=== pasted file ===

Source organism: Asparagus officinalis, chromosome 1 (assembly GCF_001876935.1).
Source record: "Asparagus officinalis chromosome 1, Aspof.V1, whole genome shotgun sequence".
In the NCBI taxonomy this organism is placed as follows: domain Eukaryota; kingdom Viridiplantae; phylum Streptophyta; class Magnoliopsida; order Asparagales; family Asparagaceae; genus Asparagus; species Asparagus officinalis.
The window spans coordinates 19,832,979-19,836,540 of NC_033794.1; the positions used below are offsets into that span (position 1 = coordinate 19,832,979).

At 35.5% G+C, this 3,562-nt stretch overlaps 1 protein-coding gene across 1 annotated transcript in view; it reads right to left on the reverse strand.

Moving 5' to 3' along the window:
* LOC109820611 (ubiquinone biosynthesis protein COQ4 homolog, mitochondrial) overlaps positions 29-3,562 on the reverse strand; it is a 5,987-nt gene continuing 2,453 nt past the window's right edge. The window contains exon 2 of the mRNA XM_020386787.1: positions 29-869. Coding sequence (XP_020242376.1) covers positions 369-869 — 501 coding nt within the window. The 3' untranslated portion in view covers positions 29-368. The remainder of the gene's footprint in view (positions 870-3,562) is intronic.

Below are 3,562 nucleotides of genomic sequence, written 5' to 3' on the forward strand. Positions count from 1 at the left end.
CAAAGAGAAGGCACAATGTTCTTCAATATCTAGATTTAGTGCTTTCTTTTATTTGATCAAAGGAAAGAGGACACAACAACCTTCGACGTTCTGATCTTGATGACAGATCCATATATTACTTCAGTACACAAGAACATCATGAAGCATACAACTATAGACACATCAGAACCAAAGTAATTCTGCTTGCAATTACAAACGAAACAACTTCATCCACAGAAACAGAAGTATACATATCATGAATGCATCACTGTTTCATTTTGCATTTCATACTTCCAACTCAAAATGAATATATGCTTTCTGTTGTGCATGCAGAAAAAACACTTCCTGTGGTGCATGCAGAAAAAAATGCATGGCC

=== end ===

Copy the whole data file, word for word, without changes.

Source organism: Asparagus officinalis, chromosome 1 (assembly GCF_001876935.1).
Source record: "Asparagus officinalis chromosome 1, Aspof.V1, whole genome shotgun sequence".
In the NCBI taxonomy this organism is placed as follows: domain Eukaryota; kingdom Viridiplantae; phylum Streptophyta; class Magnoliopsida; order Asparagales; family Asparagaceae; genus Asparagus; species Asparagus officinalis.
The window spans coordinates 19,832,979-19,836,540 of NC_033794.1; the positions used below are offsets into that span (position 1 = coordinate 19,832,979).

At 35.5% G+C, this 3,562-nt stretch overlaps 1 protein-coding gene across 1 annotated transcript in view; it reads right to left on the reverse strand.

Moving 5' to 3' along the window:
* LOC109820611 (ubiquinone biosynthesis protein COQ4 homolog, mitochondrial) overlaps positions 29-3,562 on the reverse strand; it is a 5,987-nt gene continuing 2,453 nt past the window's right edge. The window contains exon 2 of the mRNA XM_020386787.1: positions 29-869. Coding sequence (XP_020242376.1) covers positions 369-869 — 501 coding nt within the window. The 3' untranslated portion in view covers positions 29-368. The remainder of the gene's footprint in view (positions 870-3,562) is intronic.

Below are 3,562 nucleotides of genomic sequence, written 5' to 3' on the forward strand. Positions count from 1 at the left end.
CAAAGAGAAGGCACAATGTTCTTCAATATCTAGATTTAGTGCTTTCTTTTATTTGATCAAAGGAAAGAGGACACAACAACCTTCGACGTTCTGATCTTGATGACAGATCCATATATTACTTCAGTACACAAGAACATCATGAAGCATACAACTATAGACACATCAGAACCAAAGTAATTCTGCTTGCAATTACAAACGAAACAACTTCATCCACAGAAACAGAAGTATACATATCATGAATGCATCACTGTTTCATTTTGCATTTCATACTTCCAACTCAAAATGAATATATGCTTTCTGTTGTGCATGCAGAAAAAACACTTCCTGTGGTGCATGCAGAAAAAAATGCATGGCC